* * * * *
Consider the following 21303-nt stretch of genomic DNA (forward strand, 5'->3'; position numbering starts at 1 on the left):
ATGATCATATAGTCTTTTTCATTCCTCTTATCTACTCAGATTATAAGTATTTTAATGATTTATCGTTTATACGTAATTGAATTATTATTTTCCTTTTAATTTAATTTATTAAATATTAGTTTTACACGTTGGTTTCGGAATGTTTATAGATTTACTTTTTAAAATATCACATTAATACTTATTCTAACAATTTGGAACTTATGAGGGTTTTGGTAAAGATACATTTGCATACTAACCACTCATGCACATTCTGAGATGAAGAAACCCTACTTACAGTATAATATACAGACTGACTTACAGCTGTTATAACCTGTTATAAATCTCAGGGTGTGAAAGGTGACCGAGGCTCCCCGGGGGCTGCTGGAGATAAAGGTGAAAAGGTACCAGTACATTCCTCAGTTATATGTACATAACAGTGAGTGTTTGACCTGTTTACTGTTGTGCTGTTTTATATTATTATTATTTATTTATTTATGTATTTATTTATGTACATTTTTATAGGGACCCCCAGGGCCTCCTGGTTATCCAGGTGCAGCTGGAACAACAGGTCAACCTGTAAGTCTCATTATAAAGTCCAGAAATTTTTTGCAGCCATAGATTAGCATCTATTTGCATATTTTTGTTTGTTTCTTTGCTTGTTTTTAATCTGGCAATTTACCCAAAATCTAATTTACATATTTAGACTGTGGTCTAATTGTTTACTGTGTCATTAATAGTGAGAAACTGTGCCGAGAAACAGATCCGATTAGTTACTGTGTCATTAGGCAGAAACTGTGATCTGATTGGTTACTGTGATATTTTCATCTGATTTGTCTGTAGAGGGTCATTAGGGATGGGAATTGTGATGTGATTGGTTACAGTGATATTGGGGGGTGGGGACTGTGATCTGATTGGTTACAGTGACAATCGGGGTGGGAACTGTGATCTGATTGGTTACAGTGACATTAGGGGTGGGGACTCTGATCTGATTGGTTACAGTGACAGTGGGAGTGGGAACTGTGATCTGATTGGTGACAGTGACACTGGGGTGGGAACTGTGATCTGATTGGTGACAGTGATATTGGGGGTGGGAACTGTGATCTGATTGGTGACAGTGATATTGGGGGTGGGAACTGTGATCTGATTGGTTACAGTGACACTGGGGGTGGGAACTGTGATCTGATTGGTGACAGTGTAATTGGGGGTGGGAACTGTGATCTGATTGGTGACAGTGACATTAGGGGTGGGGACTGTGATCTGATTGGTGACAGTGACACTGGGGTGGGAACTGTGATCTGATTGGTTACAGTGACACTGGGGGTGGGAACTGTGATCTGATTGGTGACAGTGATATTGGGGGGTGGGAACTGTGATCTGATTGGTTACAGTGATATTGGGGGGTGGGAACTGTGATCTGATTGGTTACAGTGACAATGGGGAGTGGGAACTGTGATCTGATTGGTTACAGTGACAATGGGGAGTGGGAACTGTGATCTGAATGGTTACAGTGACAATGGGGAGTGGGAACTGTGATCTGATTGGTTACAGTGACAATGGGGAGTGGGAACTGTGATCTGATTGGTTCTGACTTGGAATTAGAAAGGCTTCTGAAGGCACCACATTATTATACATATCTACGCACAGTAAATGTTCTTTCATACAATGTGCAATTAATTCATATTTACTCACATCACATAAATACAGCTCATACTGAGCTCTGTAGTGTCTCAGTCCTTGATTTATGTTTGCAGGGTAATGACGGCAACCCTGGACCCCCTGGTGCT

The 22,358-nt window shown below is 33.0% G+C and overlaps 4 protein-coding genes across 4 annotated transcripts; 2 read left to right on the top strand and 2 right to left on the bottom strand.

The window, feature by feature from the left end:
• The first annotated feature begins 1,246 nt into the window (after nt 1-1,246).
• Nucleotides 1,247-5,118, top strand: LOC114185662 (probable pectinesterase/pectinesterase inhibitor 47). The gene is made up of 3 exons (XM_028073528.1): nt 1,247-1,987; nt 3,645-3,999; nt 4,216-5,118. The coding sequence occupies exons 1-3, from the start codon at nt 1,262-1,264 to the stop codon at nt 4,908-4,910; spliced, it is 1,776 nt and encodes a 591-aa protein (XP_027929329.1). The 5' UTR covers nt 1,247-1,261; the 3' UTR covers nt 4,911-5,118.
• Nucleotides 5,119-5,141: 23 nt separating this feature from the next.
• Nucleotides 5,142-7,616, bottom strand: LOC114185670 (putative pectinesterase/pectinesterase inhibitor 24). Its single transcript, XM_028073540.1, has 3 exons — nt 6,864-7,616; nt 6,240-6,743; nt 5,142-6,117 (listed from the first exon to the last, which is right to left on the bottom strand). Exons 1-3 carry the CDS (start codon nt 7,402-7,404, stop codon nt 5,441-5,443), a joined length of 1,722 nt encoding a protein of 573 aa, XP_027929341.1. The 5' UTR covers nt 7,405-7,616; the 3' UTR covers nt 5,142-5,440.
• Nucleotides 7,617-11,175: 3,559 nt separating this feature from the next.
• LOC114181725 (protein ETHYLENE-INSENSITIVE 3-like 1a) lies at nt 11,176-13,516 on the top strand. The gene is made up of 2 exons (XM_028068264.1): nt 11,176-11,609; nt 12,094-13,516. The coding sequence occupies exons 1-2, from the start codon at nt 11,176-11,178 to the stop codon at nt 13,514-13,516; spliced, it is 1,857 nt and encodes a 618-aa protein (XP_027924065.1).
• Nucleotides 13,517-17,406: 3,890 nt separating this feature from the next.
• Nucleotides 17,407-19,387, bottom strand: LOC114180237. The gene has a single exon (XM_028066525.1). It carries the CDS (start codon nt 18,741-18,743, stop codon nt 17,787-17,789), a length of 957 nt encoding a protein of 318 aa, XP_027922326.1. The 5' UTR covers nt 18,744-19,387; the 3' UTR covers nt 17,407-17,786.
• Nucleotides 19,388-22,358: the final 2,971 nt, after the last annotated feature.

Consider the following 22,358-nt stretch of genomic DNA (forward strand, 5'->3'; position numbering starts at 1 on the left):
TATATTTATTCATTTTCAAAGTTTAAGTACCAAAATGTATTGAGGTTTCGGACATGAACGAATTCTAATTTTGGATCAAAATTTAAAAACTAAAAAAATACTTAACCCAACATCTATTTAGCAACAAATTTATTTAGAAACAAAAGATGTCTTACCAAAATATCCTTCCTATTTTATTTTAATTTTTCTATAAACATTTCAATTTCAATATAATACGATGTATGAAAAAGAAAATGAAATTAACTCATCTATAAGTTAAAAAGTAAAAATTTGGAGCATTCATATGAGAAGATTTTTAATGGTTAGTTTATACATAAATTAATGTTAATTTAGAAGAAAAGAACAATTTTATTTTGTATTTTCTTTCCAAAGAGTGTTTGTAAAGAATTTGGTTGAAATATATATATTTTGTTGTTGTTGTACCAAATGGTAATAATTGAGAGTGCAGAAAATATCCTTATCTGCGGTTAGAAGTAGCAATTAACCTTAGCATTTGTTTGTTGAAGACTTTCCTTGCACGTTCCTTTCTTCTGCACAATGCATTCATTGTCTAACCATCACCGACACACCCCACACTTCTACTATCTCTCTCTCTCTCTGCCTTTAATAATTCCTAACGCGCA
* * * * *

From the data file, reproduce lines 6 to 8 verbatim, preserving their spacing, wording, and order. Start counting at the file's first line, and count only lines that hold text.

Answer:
• Nucleotides 1,247-5,118, top strand: LOC114185662 (probable pectinesterase/pectinesterase inhibitor 47). The gene is made up of 3 exons (XM_028073528.1): nt 1,247-1,987; nt 3,645-3,999; nt 4,216-5,118. The coding sequence occupies exons 1-3, from the start codon at nt 1,262-1,264 to the stop codon at nt 4,908-4,910; spliced, it is 1,776 nt and encodes a 591-aa protein (XP_027929329.1). The 5' UTR covers nt 1,247-1,261; the 3' UTR covers nt 4,911-5,118.
• Nucleotides 5,119-5,141: 23 nt separating this feature from the next.
• Nucleotides 5,142-7,616, bottom strand: LOC114185670 (putative pectinesterase/pectinesterase inhibitor 24). Its single transcript, XM_028073540.1, has 3 exons — nt 6,864-7,616; nt 6,240-6,743; nt 5,142-6,117 (listed from the first exon to the last, which is right to left on the bottom strand). Exons 1-3 carry the CDS (start codon nt 7,402-7,404, stop codon nt 5,441-5,443), a joined length of 1,722 nt encoding a protein of 573 aa, XP_027929341.1. The 5' UTR covers nt 7,405-7,616; the 3' UTR covers nt 5,142-5,440.